The Sky is Everywhere is just a beautiful book. Jandy Nelson has an MFA in poetry, and it shows. The story is good, and the writing is great. I can’t remember ever reading a book that had me tearing up on page 20. I started tagging quotes that I might want to mention in this review, but I have so many tags, I guess you just need to read it or else I’d be copying the whole book!
Lennie has lost her 19-year-old sister, Bailey, to a fatal heart arrhythmia. Lennie lives with her Gram and her Uncle Big. Bailey and Lennie’s mom disappeared 17 years ago, when Lennie was only one year old. So, you can see, there’s a lot of loss, and this is a story of recovery – Lennie and her family must learn to go on living without Bailey. It is a very difficult and heartwarming road to recovery.
Joe Fontaine has just moved here, and never knew Bailey. He’s instantly attracted to Lennie, but Lennie doesn’t feel right being happy in a relationship because she’s supposed to be miserable without her sister. Toby is Bailey’s boyfriend, and he seems to be the only one that can help Lennie through this dark, brooding, miserable period of her life.
So those are the main characters—each one complete and individual. They all are struggling in one way or another, and don’t seem to realize that they all need each other to get through this. Nelson tells this story as if she’s lived through it, with such compassion and understanding. One way Lennie has of working through her sadness is to write poems on scraps of paper and then leave them in random places around town. Each one of these poems is a work or art itself.
I’m not usually a “quoter” but I have to mention a few:
Lennie on why she can’t talk about what she’s going through: “I can’t. I need a new alphabet, one made of falling, of tectonic plates shifting, of the deep devouring dark.” (p. 12)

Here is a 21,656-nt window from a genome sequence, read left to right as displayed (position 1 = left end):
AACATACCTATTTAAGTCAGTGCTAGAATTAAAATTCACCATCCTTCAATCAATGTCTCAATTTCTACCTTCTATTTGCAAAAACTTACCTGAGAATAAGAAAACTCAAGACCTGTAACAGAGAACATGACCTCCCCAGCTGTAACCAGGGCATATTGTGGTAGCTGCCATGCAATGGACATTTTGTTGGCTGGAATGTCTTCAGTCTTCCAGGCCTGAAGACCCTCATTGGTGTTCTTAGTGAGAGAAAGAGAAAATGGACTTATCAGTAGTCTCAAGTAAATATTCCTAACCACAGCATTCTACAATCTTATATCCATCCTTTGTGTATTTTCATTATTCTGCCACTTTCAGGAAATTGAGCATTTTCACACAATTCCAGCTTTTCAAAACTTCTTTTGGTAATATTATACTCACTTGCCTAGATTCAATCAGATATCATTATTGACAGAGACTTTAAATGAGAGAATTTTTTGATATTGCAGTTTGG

Lennie talking about Joe: “I’m impressed at how quickly he’s caught on that there is nothing to do but grab a wing when Gram’s aflight with fancy.” (p. 88)
“There are families all over the world staring at beds that are no longer slept in, shoes that are no longer worn. Families that no longer have to buy a particular cereal, a kind of shampoo. There are people everywhere standing in line at the movies, buying curtains, walking dogs, while inside, their hearts are ripping to shreds. For years. For their whole lives. I don’t believe that time heals. I don’t want it to. If I heal, doesn’t that mean I’ve accepted the world without her?” (p. 168)
Wow! This book is full of these beautiful thoughts. I lost my brother 36 years ago, and that last quote really hit home. It changes you for your whole life. And I’ve also fallen head over heels in love (which also changes your whole life) and Nelson gets that right too.
Read this. It’s special. It’s lyrical. It’s romantic. Recommended to . . . everyone.
Published by Dial Books, 2010
Copy obtained from the Library
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